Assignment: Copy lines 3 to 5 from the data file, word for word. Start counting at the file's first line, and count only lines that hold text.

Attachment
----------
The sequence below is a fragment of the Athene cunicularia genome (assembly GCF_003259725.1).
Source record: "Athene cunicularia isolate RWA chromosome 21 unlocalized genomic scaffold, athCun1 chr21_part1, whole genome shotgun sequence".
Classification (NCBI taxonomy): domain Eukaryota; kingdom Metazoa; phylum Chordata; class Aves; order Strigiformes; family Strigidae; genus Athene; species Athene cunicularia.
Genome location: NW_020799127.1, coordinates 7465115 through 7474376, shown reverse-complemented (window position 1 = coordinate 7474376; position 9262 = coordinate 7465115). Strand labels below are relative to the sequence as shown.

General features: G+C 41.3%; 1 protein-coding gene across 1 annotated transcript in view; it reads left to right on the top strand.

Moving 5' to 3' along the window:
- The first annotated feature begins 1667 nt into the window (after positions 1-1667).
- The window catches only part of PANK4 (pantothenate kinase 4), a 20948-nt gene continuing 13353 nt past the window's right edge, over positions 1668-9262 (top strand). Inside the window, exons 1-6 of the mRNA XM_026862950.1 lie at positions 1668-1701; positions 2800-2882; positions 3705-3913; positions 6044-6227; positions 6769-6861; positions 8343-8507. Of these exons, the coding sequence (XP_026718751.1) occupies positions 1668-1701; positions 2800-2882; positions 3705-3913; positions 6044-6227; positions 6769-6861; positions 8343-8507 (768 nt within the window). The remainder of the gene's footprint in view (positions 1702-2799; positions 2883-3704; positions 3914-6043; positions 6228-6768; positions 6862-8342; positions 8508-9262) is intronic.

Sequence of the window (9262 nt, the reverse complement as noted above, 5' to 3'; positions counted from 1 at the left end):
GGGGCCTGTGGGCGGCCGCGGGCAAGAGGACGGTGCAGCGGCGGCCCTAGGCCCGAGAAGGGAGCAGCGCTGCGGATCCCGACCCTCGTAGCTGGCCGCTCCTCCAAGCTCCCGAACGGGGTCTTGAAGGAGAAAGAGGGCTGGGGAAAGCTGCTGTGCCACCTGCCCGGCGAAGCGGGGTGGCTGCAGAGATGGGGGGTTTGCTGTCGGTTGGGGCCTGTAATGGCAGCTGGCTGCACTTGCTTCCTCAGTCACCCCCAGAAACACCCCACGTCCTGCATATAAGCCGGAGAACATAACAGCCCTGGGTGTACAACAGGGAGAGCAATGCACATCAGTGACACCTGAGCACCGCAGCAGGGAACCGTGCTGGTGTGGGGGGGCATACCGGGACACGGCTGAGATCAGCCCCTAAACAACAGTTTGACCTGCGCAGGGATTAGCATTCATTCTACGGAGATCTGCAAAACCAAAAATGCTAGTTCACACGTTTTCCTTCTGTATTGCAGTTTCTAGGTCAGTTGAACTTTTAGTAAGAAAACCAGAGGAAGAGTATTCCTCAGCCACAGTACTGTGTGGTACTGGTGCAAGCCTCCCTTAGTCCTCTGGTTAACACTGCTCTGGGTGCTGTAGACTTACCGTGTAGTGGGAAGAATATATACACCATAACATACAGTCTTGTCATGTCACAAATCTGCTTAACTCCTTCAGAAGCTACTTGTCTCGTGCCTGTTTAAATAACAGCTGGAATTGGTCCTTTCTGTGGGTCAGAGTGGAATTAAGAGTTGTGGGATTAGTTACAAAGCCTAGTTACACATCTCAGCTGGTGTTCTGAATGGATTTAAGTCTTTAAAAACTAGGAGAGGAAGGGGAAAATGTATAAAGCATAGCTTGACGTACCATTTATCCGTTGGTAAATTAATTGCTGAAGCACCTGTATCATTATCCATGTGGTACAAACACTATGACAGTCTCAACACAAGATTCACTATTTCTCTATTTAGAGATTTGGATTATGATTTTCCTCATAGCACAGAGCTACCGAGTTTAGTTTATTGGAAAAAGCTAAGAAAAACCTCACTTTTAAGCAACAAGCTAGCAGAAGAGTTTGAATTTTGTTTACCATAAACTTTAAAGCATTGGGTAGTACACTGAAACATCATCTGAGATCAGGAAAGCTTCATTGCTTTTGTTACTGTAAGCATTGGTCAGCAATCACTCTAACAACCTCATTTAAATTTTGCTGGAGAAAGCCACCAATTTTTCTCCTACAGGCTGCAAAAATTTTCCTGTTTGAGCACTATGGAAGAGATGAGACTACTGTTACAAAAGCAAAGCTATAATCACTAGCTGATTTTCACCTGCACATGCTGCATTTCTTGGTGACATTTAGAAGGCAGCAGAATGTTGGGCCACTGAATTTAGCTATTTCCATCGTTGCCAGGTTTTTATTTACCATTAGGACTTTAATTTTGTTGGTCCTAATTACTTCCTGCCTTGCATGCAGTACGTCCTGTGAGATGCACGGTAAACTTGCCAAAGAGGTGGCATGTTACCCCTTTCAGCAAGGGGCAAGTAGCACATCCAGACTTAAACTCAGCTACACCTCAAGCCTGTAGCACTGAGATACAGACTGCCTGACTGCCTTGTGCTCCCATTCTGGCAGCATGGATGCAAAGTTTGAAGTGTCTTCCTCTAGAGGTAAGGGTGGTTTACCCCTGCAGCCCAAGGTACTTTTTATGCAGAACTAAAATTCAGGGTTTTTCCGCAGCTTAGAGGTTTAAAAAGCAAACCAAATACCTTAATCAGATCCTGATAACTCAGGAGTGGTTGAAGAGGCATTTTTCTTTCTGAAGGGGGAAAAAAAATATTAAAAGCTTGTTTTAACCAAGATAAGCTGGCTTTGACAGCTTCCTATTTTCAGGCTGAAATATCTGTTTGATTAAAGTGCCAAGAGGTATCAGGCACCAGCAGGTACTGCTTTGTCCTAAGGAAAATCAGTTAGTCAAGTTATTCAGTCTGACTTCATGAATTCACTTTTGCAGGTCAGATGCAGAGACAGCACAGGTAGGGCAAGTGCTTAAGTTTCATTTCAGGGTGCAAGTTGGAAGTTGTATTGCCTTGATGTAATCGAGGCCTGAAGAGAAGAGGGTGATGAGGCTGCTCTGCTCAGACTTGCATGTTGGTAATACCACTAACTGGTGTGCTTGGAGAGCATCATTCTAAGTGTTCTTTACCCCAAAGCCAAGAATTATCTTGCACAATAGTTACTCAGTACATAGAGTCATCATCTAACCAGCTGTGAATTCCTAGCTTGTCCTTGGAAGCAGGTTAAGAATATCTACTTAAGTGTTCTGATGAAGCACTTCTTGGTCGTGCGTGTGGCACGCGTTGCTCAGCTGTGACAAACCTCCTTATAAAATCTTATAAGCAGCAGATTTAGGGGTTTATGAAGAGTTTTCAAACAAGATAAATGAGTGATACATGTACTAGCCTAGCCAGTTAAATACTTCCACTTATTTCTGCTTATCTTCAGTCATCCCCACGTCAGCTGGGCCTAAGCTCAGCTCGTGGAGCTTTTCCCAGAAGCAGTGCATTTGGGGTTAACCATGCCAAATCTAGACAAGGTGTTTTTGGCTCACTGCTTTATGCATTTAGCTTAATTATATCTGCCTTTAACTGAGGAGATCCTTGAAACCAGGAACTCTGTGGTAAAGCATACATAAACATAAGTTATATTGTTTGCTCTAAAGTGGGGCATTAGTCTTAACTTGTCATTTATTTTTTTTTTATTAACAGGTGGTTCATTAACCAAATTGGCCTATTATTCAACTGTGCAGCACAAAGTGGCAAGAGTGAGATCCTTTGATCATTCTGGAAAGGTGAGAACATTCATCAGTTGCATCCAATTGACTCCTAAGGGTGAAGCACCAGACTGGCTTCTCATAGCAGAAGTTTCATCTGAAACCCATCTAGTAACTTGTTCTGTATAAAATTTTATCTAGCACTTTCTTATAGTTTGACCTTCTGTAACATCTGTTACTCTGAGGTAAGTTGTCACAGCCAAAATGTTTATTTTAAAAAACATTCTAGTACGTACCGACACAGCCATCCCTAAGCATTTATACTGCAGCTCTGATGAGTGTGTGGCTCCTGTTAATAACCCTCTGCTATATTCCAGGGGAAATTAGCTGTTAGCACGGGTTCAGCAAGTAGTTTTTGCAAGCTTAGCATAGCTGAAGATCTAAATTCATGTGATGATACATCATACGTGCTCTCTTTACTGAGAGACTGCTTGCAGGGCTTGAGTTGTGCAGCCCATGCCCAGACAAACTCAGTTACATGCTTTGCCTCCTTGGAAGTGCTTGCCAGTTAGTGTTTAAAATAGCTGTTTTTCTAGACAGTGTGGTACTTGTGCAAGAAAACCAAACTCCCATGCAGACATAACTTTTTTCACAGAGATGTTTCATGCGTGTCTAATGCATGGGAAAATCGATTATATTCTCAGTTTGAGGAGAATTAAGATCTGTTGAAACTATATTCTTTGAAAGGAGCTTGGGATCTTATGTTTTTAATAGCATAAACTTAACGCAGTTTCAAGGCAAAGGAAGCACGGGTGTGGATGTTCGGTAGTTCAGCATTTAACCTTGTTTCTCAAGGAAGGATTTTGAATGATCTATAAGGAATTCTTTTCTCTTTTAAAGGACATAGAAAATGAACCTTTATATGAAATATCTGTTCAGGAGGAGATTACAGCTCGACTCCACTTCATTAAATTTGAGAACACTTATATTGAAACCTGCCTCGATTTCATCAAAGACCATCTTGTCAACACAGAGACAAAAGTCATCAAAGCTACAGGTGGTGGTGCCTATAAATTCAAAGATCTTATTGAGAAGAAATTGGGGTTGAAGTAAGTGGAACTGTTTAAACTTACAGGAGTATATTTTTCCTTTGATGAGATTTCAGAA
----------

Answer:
Classification (NCBI taxonomy): domain Eukaryota; kingdom Metazoa; phylum Chordata; class Aves; order Strigiformes; family Strigidae; genus Athene; species Athene cunicularia.
Genome location: NW_020799127.1, coordinates 7465115 through 7474376, shown reverse-complemented (window position 1 = coordinate 7474376; position 9262 = coordinate 7465115). Strand labels below are relative to the sequence as shown.

General features: G+C 41.3%; 1 protein-coding gene across 1 annotated transcript in view; it reads left to right on the top strand.